Do you think it's OK for the SCOTUS to exceed their authority and ignore Congress? Your point is a decent one, but I think it's important for the integrity of our Constitutional system for all three branches to respond to the built in checks and balances.

oldandslow
07-05-2006, 01:46 PM
I never said I thought that the SCOTUS should exceed its authority.

You asked if I believed there could ever be an "imperial court." I gave you my reason as to why I do not believe that there could be.

However, if you want to argue the concept of judicial review, we can rehash Marbury v Madison.

the Talking Can
07-05-2006, 01:49 PM
stop watching that Hannity show...it's rotting your brain...the idea that you suddenly care about "the integrity of our Constituitonal system" is laughable...you've been Bush's personal toilet paper...

patteeu
07-05-2006, 01:52 PM
I never said I thought that the SCOTUS should exceed its authority.

You asked if I believed there could ever be an "imperial court." I gave you my reason as to why I do not believe that there could be.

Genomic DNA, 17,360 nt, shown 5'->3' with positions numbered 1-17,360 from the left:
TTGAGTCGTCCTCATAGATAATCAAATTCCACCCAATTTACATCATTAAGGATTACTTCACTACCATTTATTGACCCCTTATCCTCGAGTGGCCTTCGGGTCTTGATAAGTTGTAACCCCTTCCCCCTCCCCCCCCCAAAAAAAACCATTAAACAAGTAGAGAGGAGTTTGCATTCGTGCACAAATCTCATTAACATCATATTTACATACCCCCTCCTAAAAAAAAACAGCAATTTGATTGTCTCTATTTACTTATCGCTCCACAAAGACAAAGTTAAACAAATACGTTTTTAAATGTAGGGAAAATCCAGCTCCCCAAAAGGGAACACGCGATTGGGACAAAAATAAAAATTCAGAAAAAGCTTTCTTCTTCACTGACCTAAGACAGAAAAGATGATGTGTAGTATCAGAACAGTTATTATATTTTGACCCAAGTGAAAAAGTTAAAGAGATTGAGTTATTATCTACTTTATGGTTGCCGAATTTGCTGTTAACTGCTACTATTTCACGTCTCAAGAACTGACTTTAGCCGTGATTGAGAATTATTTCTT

However, if you want to argue the concept of judicial review, we can rehash Marbury v Madison.

I acknowledged your response and asked you a follow-up. Marbury v. Madison (aside from being self-created to begin with) doesn't give the SCOTUS authority to conjure jurisdiction where none exists.

patteeu
07-05-2006, 01:53 PM
stop watching that Hannity show...it's rotting your brain...the idea that you suddenly care about "the integrity of our Constituitonal system" is laughable...you've been Bush's personal toilet paper...

I don't have cable or satellite so I'm afraid I don't see too much of Hannity. I do hear Colmes from time to time on the radio at night though. It must be something else that's rotting my brain I guess.